Racing Commission hopes to stave off closure

With its funds dwindling and lawmakers refusing to give it more money, the Texas Racing Commission plans to meet Aug. 25 and vote to reverse its earlier decision to allow historical racing at Texas dog and horse tracks, hoping to placate lawmakers it angered by approving the wagering last summer. 

All horse and dog racing — and gambling on races — in Texas could be shut down by the end of the month if the commission doesn’t receive funds it has requested from the Legislative Budget Board to continue operating, the commission’s director said last week. 

In a letter sent Aug. 7 by Director Chuck Trout to an attorney for one track, he said he will not approve simulcast gambling — betting on live, out-of-state races — after Aug. 31 because the budget board hasn’t signed off on a funding appeal. 

“Absent the necessary approvals from the LBB, the agency will no longer be able to pay its employees or its rent and will close by the end of the day on August 31, 2015,” Trout wrote in the letter, adding, “If the agency closes, all racing will also stop.” 

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The threatened closure is the latest clash in a year-long political tussle between the agency that manages all Texas racetracks and the board, which approves the commission’s $7.7 million annual budget that comes from licensing and fees paid by the racetracks.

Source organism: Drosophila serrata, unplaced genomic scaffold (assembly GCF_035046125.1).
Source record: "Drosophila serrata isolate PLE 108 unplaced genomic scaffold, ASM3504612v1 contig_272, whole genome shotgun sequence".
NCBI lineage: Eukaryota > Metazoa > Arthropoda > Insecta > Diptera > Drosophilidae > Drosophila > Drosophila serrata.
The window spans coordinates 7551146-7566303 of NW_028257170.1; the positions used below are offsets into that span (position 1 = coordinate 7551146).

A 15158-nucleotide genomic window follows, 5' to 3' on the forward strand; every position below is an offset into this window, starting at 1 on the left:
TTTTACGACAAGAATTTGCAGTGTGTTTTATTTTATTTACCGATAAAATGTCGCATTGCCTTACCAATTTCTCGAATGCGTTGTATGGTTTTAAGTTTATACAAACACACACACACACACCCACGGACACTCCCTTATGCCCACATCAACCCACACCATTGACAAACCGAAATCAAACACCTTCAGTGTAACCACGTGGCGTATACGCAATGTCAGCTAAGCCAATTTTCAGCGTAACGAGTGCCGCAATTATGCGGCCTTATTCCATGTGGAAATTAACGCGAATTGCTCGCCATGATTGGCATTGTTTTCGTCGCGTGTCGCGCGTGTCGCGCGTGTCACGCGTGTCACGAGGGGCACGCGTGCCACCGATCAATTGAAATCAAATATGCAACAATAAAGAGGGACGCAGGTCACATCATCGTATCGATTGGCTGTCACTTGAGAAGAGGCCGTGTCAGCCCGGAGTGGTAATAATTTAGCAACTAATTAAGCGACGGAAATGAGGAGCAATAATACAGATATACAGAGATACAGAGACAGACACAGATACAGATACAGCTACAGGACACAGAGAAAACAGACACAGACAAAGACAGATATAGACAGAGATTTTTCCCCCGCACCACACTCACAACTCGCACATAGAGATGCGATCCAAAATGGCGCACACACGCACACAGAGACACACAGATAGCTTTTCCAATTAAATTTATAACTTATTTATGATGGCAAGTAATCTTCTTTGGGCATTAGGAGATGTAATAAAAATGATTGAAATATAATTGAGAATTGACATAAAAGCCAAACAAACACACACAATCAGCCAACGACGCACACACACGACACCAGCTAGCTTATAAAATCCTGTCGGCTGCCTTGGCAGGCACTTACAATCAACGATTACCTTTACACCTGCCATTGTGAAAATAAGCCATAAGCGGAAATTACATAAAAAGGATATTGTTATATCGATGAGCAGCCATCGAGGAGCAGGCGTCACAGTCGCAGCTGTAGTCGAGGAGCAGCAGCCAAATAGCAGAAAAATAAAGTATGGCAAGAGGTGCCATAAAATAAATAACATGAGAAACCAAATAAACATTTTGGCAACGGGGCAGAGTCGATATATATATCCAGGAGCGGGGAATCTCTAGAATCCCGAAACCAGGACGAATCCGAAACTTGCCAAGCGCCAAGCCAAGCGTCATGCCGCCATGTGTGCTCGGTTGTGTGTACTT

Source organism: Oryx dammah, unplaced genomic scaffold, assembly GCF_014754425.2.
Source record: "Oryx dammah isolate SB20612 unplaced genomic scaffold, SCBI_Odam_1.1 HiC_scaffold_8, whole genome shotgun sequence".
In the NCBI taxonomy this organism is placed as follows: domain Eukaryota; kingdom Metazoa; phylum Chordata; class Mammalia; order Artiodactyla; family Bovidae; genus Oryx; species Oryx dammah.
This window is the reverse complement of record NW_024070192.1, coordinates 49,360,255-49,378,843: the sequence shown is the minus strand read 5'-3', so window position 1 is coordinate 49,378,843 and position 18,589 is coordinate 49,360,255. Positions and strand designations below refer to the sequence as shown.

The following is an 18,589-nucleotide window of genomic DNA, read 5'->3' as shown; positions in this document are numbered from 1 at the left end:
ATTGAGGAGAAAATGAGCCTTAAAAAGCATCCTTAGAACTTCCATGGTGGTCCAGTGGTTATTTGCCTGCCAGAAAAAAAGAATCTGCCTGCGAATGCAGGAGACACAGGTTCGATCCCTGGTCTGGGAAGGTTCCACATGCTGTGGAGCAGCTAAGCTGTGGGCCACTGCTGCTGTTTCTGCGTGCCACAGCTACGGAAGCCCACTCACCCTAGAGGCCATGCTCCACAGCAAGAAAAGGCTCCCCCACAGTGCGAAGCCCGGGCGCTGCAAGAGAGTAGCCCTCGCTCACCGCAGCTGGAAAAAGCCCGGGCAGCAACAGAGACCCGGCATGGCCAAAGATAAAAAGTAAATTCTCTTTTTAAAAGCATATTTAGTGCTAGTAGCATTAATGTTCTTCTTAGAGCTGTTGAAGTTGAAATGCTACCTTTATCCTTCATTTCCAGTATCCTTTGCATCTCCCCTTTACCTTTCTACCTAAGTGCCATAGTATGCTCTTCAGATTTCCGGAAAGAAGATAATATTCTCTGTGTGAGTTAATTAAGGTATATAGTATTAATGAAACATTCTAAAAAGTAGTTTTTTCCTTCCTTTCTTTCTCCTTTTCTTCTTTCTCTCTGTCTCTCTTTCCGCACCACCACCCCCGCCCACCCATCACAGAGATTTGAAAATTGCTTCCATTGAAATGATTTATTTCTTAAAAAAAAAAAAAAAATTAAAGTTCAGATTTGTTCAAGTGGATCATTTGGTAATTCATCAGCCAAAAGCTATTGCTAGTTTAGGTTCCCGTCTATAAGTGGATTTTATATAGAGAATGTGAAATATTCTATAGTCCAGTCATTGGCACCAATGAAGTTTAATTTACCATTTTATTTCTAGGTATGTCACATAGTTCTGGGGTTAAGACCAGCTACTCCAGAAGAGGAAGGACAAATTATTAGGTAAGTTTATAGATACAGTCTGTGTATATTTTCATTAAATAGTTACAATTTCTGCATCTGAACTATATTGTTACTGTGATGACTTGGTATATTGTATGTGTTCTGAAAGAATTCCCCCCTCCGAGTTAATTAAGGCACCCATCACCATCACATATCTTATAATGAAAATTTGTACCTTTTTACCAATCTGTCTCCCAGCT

The commission decided last summer to allow historical racing — betting on electronic simulations of old horse races with all identifying information removed — angering Senate Republicans who claimed that the commission overstepped its authority and expanded gambling without the approval of the Legislature or voters. 

At a budget hearing in February, members of the Senate Finance Committee threatened to defund the commission, calling it a “rogue” and “renegade” agency. The racing commission doesn’t receive any taxpayer dollars, but its money flows through the legislative board. 

Supporters of historical racing said the technology would bring increased revenue to struggling Texas racetracks. But those opposed to expanding the gaming industry compared historical racing to slot machines and said the racing commission was permitting Las Vegas-style gambling in Texas. 

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The possibility that the agency will close at the end of the month would be a “worst-case” scenario, said spokesman Robert Elrod. Agency leaders are hopeful that scrapping historical racing will be enough to get its funding approved.  

Correction: This story originally misstated the affiliation of the attorney to whom Trout’s letter was sent. It also said the racing commission was threatened with defunding at a Legislative Budget Board hearing. Those threats occurred during a Senate Finance Committee hearing. 

This article originally appeared in The Texas Tribune at